The Juneau Assembly likely won't decide the fate of the Douglas Breeze In expansion until early this week, Mayor Bruce Botelho said Saturday after a three-hour hearing.
The Assembly met to hear two appeals of the Breeze In's conditional-use permit, which the Juneau Planning Commission granted in August.
Breeze In owner Al Ahlgren wants to raze the current 1,974-square-foot store and replace it with a 5,000-square-foot store, gasoline pumps, an automated-teller machine, a drive-through window, a public bus stop, more parking - and a 5,000-square-foot storage basement.
Breeze In is appealing a decision by Community Development Director Dale Pernula that the conditional-use permit did not include the storage basement.
In the other appeal, Mike and Marilyn Miller and Kim and Keith Busch, who live near Breeze In, say the Planning Commission approved an excessive expansion without taking into account nearby property values and neighborhood safety.
They also say the city's public notices about the Planning Commission hearing did not include all of the issues that would matter to residents, such as the total size of the store and the elimination of public access to the beach from the store's property.
Beachfront homeowners use the access to maintain their homes, and the city uses it to maintain a sewer manhole.
Murray Walsh, speaking for Breeze In, showed Assembly members that the applicant plainly had requested a 5,000-square-foot basement in its written application, in spoken comments to planning commissioners, and in drawings submitted to the city.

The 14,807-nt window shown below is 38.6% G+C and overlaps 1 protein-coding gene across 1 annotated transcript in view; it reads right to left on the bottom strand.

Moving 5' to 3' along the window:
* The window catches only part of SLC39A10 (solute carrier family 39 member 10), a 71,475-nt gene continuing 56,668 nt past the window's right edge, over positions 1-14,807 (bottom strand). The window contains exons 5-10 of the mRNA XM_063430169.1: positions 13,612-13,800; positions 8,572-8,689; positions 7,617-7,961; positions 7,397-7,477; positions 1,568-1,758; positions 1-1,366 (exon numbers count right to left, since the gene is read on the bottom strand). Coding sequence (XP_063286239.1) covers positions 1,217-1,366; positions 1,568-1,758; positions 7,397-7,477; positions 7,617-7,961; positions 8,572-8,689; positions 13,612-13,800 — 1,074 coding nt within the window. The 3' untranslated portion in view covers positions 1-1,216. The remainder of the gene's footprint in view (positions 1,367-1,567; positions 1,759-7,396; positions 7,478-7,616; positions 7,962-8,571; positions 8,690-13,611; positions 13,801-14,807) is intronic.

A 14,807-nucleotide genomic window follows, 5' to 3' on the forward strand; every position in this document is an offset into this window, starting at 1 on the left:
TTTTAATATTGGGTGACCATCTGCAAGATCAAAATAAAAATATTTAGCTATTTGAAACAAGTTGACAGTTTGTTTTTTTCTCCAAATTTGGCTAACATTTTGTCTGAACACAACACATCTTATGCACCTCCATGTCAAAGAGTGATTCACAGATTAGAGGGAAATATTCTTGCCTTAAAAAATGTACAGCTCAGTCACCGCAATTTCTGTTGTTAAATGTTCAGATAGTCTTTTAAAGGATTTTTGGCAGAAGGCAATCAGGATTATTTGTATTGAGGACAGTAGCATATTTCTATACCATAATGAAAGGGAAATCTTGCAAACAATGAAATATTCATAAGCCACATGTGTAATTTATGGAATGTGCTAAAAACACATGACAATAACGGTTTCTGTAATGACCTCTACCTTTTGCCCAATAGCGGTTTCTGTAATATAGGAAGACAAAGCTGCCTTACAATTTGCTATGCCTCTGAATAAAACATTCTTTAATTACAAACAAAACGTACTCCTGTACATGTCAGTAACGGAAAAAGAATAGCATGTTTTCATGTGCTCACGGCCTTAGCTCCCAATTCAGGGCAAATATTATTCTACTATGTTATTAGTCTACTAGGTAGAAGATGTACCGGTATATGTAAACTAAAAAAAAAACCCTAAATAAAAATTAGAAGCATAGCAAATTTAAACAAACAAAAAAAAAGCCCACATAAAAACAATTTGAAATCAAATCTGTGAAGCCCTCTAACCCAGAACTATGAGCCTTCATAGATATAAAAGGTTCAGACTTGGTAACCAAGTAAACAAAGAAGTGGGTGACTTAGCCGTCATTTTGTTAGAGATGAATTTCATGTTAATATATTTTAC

When the Planning Commission approved the project without questioning the basement, the applicant assumed it was included, Walsh said.
Pernula took responsibility Saturday for the oversight. He said he didn't notice the request for a basement and didn't include it in the staff's analysis of the proposal.
"It was not clear to me at the time. I missed it," Pernula said.
Regardless of the oversight, the city code, revised in April, doesn't allow convenience stores to be larger than 5,000 feet, and the retail space itself is that size, city officials said. So the Planning Commission couldn't have meant to approve a 10,000-square-foot building, they said.
Attorney Stephen Sorensen, representing Breeze In, said the city code's size restriction refers to the building's "footprint" - the amount of land taken up. The code allows a second story, including a basement, equal in size to the retail space, he argued.
If the Assembly decides the code allows for a 10,000-square-foot convenience store, it should send the project back to the Planning Commission to be reviewed at that size, Deputy City Attorney Peggy Boggs said.
The other appellants, represented Saturday by Mike Miller and Patricia O'Brien, said they opposed even a 5,000-square-foot retail space, as well as the store's planned 24-hour operation with liquor sales up to 3 a.m.
A larger store open for more hours will attract more traffic, noise, litter and crime, they argued.
"We see it, and we see the dangers in that area," O'Brien said. "That's a very high-density traffic area there."
They faulted the Planning Commission for not seeking from the police the most recent data about traffic accidents in the area.
The Planning Commission failed in its minimum responsibility to promote safety and to balance private and public interests, O'Brien said.
"This is a much more neighborhood-friendly, a much more public-friendly, development than the current situation, or what might have been possible under the old ordinance," Walsh said.
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